Britain: child road deaths three times higher in deprived areas

Children living in the most socially deprived areas of England are up to three times as likely to be hit by a car than those living in the most affluent parts of the country.

A report by the Institute for Public Policy Research (IPPR) and the Imperial College Centre for Transport Studies (ICCTS) published October 21, “Streets Ahead,” correlates the relation between pedestrian casualties and social deprivation.

All 71,076 reported pedestrian casualties in England since 1999 were mapped and then allocated to one of the country’s 8,414 wards (districts) using Geographical Information Systems software. To reveal the measure of area deprivation the government’s “deprivation index” was used, which gives each ward a “deprivation score.”

The study found that there was a threefold increase in the likelihood of a child from the most deprived ten percent of wards suffering injury or death on the road than if he/she inhabited the least deprived ten percent of wards. Fully a quarter of all road accidents occur in the most deprived ten per cent of wards.

Britain has one of the worst child pedestrian death records in Europe, ranking tenth for safety amongst the fourteen member states of the European Union. In 2001, 15,811 child (0-15 years old) pedestrian injuries were reported, including 3,306 serious injuries and 107 deaths.

In England and Wales, child pedestrian deaths were around 27 percent of all child accident deaths and 61 percent of all child road deaths (the remainder being accounted for by in-car casualties).

Some of the most glaring reasons why children from poorer working class families figure higher amongst casualties on the roads were touched on in the report. Those from poorer areas are less likely to own a car and thus more likely to make journeys on foot in densely populated urban areas, increasing exposure to motor vehicles. Children in inner-city areas are especially vulnerable as they are far less likely to have gardens to play in than their counterparts from wealthier suburban-situated families. The “crowding out” of green spaces and overall lack of any other recreational facilities for kids in poorer areas will inevitably force them to play near or even on potentially dangerous streets.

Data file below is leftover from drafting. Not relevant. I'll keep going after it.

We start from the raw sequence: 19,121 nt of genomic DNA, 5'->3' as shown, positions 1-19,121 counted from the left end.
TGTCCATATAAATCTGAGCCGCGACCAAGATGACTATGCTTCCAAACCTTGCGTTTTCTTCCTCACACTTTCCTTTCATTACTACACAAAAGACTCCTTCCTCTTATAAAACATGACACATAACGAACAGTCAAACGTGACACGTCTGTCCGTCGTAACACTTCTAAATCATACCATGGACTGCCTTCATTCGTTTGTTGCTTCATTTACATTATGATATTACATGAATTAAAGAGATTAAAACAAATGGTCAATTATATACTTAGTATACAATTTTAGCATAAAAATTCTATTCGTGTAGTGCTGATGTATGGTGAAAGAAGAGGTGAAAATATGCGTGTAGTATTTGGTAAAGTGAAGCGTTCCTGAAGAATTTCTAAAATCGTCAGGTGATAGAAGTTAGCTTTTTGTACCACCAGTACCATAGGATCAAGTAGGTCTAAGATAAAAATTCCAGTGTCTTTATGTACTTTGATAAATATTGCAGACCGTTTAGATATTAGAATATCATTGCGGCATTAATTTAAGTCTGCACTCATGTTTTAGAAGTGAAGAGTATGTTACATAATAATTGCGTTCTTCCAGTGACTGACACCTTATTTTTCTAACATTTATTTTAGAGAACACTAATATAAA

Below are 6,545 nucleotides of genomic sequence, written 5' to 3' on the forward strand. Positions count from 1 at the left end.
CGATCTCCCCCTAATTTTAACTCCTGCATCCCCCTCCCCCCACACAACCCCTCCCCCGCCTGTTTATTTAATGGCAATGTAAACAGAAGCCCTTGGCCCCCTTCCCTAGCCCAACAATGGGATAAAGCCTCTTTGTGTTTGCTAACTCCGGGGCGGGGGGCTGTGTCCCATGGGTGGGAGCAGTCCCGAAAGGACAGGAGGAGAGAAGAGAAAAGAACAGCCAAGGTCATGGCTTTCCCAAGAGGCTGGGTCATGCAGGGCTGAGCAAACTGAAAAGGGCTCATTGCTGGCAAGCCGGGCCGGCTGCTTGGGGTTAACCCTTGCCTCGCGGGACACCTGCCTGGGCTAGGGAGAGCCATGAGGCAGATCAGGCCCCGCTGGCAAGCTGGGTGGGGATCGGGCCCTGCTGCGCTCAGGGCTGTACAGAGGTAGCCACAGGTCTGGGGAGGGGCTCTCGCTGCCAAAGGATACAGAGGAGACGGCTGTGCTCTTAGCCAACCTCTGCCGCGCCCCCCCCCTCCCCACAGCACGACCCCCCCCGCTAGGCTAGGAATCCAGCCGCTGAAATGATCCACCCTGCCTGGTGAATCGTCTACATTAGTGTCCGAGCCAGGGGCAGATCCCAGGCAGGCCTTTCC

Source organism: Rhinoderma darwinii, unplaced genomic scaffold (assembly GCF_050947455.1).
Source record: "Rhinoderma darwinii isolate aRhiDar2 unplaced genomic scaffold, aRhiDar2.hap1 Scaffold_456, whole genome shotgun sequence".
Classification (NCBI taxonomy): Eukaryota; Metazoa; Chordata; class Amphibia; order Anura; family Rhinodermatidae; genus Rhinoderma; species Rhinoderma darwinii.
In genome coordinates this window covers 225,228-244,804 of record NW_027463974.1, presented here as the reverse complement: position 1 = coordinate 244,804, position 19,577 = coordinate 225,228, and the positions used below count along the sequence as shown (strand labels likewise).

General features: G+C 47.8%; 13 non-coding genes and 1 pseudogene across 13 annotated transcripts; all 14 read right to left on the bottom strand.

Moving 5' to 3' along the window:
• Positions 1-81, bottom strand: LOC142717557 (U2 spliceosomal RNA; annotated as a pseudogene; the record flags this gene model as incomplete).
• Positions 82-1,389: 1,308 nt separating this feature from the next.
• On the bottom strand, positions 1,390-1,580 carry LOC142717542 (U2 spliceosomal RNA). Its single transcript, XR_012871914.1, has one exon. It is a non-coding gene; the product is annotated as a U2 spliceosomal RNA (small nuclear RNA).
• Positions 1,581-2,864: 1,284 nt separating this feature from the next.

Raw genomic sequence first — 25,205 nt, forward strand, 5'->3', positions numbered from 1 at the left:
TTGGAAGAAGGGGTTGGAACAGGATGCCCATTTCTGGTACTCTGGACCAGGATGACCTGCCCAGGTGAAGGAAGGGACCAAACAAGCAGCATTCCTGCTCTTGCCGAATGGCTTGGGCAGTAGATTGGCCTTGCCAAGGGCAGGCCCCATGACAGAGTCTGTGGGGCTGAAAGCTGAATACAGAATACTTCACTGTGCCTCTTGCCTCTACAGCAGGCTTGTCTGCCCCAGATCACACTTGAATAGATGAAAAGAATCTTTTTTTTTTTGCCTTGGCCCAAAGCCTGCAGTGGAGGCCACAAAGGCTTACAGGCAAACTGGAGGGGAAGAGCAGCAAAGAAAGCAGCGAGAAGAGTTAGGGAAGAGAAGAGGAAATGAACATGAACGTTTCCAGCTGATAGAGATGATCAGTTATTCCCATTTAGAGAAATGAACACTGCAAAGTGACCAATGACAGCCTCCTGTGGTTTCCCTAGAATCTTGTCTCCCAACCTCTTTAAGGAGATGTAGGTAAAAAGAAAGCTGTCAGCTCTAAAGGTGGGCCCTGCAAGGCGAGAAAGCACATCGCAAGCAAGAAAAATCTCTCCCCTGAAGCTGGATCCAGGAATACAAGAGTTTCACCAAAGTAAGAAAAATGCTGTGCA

The Assistant Director (Policy and Campaigns) of Transport 2000 said; “For far too long we have allowed over 100 children a year to die in this way, and we have ignored the evidence which shows that child pedestrians from poorer communities are several times more likely to die than their peers from more well-off communities.”

A less detailed report published by the IPPR in January 2001 showed that members from poorer households were five times as likely to be killed on the roads than those from the richest section of the population. A study of Edinburgh and Lothian region, in Scotland, revealed that children from the poorest districts were almost eight times as likely to be knocked down as those from the richest areas.

At that time the government balked at the £3 billion cost of introducing speed restrictions and other traffic-calming measures, such as speed ramps in the inner cities, which, based on tests in isolated areas, would reduce child casualties by 25 percent.

The report’s own recommendations are framed as an appeal to a government unwilling to spend money on infrastructure improvements that would mainly benefit the poor, arguing as it does mainly for more low-speed zones. The director of Streets Ahead, Tom Franklin, said, “The report’s recommendations are modest but effective. If they were implemented by government and local authorities, they would cost a fraction of the total transport budget, and would quickly pay for themselves in casualty savings.”

Despite the public hand-wringing over the report’s tragic statistics, as far as those in power are concerned the lives of the poorest children in Britain are as worth as little as those of their parents before them.